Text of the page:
Medical and Health Care Systems

Health care delivery in the U.S. has certainly become a "high-tech" industry sector. Whether in the dental office, the clinic, the physician's office, or the hospital, equipment is sophisticated and evolving. And some of the older equipment uses exceedingly high amounts of water, usually for cooling. Technologies designed to replace the traditional "once-through" cooling are making their way into some of this equipment.

Moreover, the health care industry sees the benefit of the "GOING GREEN" and has developed the Green Guide for Health Care, which addresses wateruse within the industry's facilities.

Here we have gathered some important documentation that relates to water use in the Medical and Health Care Systems:

Reports on Steam Sterilizer Water Savings

Steam sterilizers, a subcategory of autoclaves, are utilized in three major applications: hospitals, pharmaceutical manufacturing, and research institutions. They are used to disinfect (1) surgical instruments in hospitals and (2) instruments and apparatus used in the research and manufacture of products where sterilization is essential. The purpose of sterilization is to destroy all living microorganisms, which include spores, viruses, and bacteria, including those that cause infection or disease (pathogens). Although other types of sterilizers exist, including dry heat, ethylene oxide, and radiation, steam sterilizers are by a large margin the most widely used form of sterilization. Sterilizers present a major opportunity for water efficiency because water is used in these units when they are both in operation and when they are at idle. Three documents provide valuable information:

  1. This report documents water savings achieved with the installation of equipment (the Water-Mizer™) that eliminates the need for tempering water on Steam Sterilizers. This field study was conducted in a Denver hospital and encompassed three sterilizers, two with retrofits and one as a control. NOTE: Go to Appendix G (the last page in the report) for derivation of the savings data.
    - Sterilizer Savings Report (PDF) (8.3MB) (If file does not automatically download, right click on the link and select "Save Target As..." from the drop-down menu.)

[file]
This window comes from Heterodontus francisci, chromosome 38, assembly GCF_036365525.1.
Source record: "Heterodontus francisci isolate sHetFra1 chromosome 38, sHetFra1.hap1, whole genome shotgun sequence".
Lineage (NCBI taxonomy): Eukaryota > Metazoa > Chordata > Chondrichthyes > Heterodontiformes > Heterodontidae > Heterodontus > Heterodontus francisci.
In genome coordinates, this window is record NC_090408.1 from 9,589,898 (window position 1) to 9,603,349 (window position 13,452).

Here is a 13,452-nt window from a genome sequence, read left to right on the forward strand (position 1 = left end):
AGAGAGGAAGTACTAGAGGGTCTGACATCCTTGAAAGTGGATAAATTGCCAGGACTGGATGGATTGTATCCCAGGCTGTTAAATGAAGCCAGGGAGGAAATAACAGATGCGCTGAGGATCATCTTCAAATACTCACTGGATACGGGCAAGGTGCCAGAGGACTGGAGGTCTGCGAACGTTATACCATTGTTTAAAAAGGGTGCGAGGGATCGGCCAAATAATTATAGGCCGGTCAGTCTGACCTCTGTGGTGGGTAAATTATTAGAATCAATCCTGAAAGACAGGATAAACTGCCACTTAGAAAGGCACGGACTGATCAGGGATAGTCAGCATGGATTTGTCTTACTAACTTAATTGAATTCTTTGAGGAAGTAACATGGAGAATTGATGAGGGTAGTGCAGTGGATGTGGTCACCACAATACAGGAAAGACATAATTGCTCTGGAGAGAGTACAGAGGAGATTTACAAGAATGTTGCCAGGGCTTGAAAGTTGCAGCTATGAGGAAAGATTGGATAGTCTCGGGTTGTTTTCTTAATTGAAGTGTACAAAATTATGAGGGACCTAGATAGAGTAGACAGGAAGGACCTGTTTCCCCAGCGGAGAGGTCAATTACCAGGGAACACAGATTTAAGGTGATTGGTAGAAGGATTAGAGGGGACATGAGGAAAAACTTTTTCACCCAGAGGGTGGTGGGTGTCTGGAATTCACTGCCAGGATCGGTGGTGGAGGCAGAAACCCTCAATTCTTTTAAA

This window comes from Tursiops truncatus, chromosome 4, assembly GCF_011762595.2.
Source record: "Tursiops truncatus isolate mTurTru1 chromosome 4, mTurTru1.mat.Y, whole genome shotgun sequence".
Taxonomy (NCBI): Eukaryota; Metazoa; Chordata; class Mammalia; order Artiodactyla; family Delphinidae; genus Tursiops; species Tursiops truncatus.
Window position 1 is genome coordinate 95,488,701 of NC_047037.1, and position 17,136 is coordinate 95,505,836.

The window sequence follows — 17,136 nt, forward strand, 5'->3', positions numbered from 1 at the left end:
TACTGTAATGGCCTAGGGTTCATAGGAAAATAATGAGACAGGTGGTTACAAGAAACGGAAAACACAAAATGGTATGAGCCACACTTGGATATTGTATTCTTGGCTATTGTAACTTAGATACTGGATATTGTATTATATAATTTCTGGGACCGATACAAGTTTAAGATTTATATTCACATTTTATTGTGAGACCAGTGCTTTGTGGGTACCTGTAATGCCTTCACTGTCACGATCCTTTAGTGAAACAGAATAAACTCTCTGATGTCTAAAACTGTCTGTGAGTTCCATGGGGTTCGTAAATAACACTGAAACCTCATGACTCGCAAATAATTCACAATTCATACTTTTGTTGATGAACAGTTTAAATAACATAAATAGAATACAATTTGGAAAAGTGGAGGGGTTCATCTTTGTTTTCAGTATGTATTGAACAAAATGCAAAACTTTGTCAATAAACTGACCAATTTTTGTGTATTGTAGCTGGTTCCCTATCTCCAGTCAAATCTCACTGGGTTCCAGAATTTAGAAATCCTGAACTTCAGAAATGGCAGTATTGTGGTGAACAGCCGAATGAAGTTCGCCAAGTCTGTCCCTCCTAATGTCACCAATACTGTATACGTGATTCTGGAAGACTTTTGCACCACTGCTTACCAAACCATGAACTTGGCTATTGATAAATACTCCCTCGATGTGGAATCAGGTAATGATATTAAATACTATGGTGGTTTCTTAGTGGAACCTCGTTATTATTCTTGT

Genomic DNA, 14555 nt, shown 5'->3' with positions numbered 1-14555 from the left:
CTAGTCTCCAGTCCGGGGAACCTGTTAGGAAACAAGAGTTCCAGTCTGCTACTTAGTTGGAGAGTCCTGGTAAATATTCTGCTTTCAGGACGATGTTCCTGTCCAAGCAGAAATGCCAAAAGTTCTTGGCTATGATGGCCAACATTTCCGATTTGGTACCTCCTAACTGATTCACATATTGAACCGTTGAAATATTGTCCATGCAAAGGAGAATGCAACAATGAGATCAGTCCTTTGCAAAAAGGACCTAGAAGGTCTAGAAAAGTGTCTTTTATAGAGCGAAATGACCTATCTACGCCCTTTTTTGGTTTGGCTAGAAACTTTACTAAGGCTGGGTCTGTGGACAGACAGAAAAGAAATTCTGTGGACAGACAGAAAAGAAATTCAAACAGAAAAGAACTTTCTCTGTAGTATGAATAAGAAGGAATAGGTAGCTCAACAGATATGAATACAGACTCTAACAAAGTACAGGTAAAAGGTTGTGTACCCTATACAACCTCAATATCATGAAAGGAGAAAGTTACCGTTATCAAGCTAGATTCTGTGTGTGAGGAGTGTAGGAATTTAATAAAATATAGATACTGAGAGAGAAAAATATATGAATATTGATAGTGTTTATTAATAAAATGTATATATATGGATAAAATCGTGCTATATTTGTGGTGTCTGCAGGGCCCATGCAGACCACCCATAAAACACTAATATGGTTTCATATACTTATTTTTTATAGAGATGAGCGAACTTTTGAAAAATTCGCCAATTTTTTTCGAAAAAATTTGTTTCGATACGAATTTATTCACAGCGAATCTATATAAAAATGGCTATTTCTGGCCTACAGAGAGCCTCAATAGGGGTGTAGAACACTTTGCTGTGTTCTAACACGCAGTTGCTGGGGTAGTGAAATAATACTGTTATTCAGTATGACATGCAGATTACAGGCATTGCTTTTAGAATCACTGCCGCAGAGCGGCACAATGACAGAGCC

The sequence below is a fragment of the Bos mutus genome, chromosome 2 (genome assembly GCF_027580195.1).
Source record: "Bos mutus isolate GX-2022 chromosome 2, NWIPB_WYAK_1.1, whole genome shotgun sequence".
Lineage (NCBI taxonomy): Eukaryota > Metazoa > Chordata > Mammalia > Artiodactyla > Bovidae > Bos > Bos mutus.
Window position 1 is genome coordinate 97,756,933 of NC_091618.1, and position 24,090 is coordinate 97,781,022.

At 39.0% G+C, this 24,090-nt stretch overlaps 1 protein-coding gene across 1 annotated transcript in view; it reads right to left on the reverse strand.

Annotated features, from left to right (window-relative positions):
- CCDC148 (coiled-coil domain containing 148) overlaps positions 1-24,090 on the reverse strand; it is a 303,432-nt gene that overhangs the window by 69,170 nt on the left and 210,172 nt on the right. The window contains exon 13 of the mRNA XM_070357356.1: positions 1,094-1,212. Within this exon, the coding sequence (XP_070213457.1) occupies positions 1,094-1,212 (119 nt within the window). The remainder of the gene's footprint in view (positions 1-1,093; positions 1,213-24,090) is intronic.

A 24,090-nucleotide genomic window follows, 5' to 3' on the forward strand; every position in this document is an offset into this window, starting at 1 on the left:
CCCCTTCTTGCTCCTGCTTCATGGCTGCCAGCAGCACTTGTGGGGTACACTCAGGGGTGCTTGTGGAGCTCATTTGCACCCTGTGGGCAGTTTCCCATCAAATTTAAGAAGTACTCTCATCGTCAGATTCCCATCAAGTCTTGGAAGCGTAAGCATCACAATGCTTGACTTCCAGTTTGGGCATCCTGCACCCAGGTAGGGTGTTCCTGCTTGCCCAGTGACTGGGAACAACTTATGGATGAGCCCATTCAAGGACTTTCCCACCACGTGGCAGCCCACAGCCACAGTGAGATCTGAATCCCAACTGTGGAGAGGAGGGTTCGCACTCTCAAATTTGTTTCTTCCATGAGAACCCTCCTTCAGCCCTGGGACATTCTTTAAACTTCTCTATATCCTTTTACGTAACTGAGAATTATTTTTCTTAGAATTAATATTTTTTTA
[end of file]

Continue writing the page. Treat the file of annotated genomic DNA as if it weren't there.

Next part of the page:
2. This analysis, completed in 2004, examines the Water-Mizer™ and other technologies designed to reduce water consumption in steam sterilizers. The analysis is included within the larger Year One study report on California Potential Best Management Practices (PBMPs) and, as such, presents an assessment of the total water savings potential of statewide retrofit of existing water-wasting sterilizers. (Readers may, at their option, extrapolate the water savings potential data for California to their own geographic area of interest through use of a population metric.)
    - PBMP-Year One-Chapter VI-Sterilizer Savings Assessment
  3. A study of water savings on sterilizer retrofits was performed for the University of Washington by John Leaden of the UW and Roger Van Gelder, consultant to Seattle Public Utilities. For further information, Roger can be reached at:

Reports on X-Ray Film Process Retrofit Water Savings

Large-scale X-ray film processing (developing) with current technologies uses large amounts of water to rinse chemicals from the film and to cool the processing equipment. X-ray film processing in medical applications represents a significant opportunity for new technologies to reduce or eliminate water use. One of those technologies is the application of water recycling to the process equipment. However, the use of film processors in the medical sector is gradually declining, as new digital imaging technology for radiography becomes cost-effective and gains presence in the market. Digital technology will eventually provide better images at lower cost than X-ray films. In the meanwhile, there is one piece of equipment that can yield significant water savings when applied to the typical film processor.

Green Building for the Health Care Industry

Sponsored by the Hospitals for a Healthy Environment (H2E), the Green Guide for Health Care (GGHC) offers a first (but very small) avenue into water use efficiency for health care facilities. Unfortunately, the GGHC (which uses the LEED formula for much of its construction) is almost a carbon copy of LEED criteria, in which water use efficiency is almost totally absent. (Of course, this is to be expected when no recognized water efficiency professional sits on the GGHC Steering Committee. Maybe its time for water efficiency practitioners to become involved and contribute!)

Check out the GGHC website and Version 2.1 of the GGHC Practices Guide:
- GGHC Guidelines-Version 2.1

Retrofit of 15 Skilled Nursing Facilities

In the late 1990s, the Upper San Gabriel Valley Water District retrofitted and replaced plumbing fixtures in 15 different skilled nursing facilities in their service area. This summary provides data on water savings achieved:
- Skilled Nursing Facility Retrofit Program.pdf

Other Information on Water Use Efficiency

View this presentation by H2O Applied Technologies on the topic of water efficiency in hospitals:
- H2O Technologies-Hospital Water Efficiency

View this presentation by Leann Gustafson of East Bay Municipal Utility District on water efficiency in hospitals:
- Water Efficiency in Hospitals-EBMUD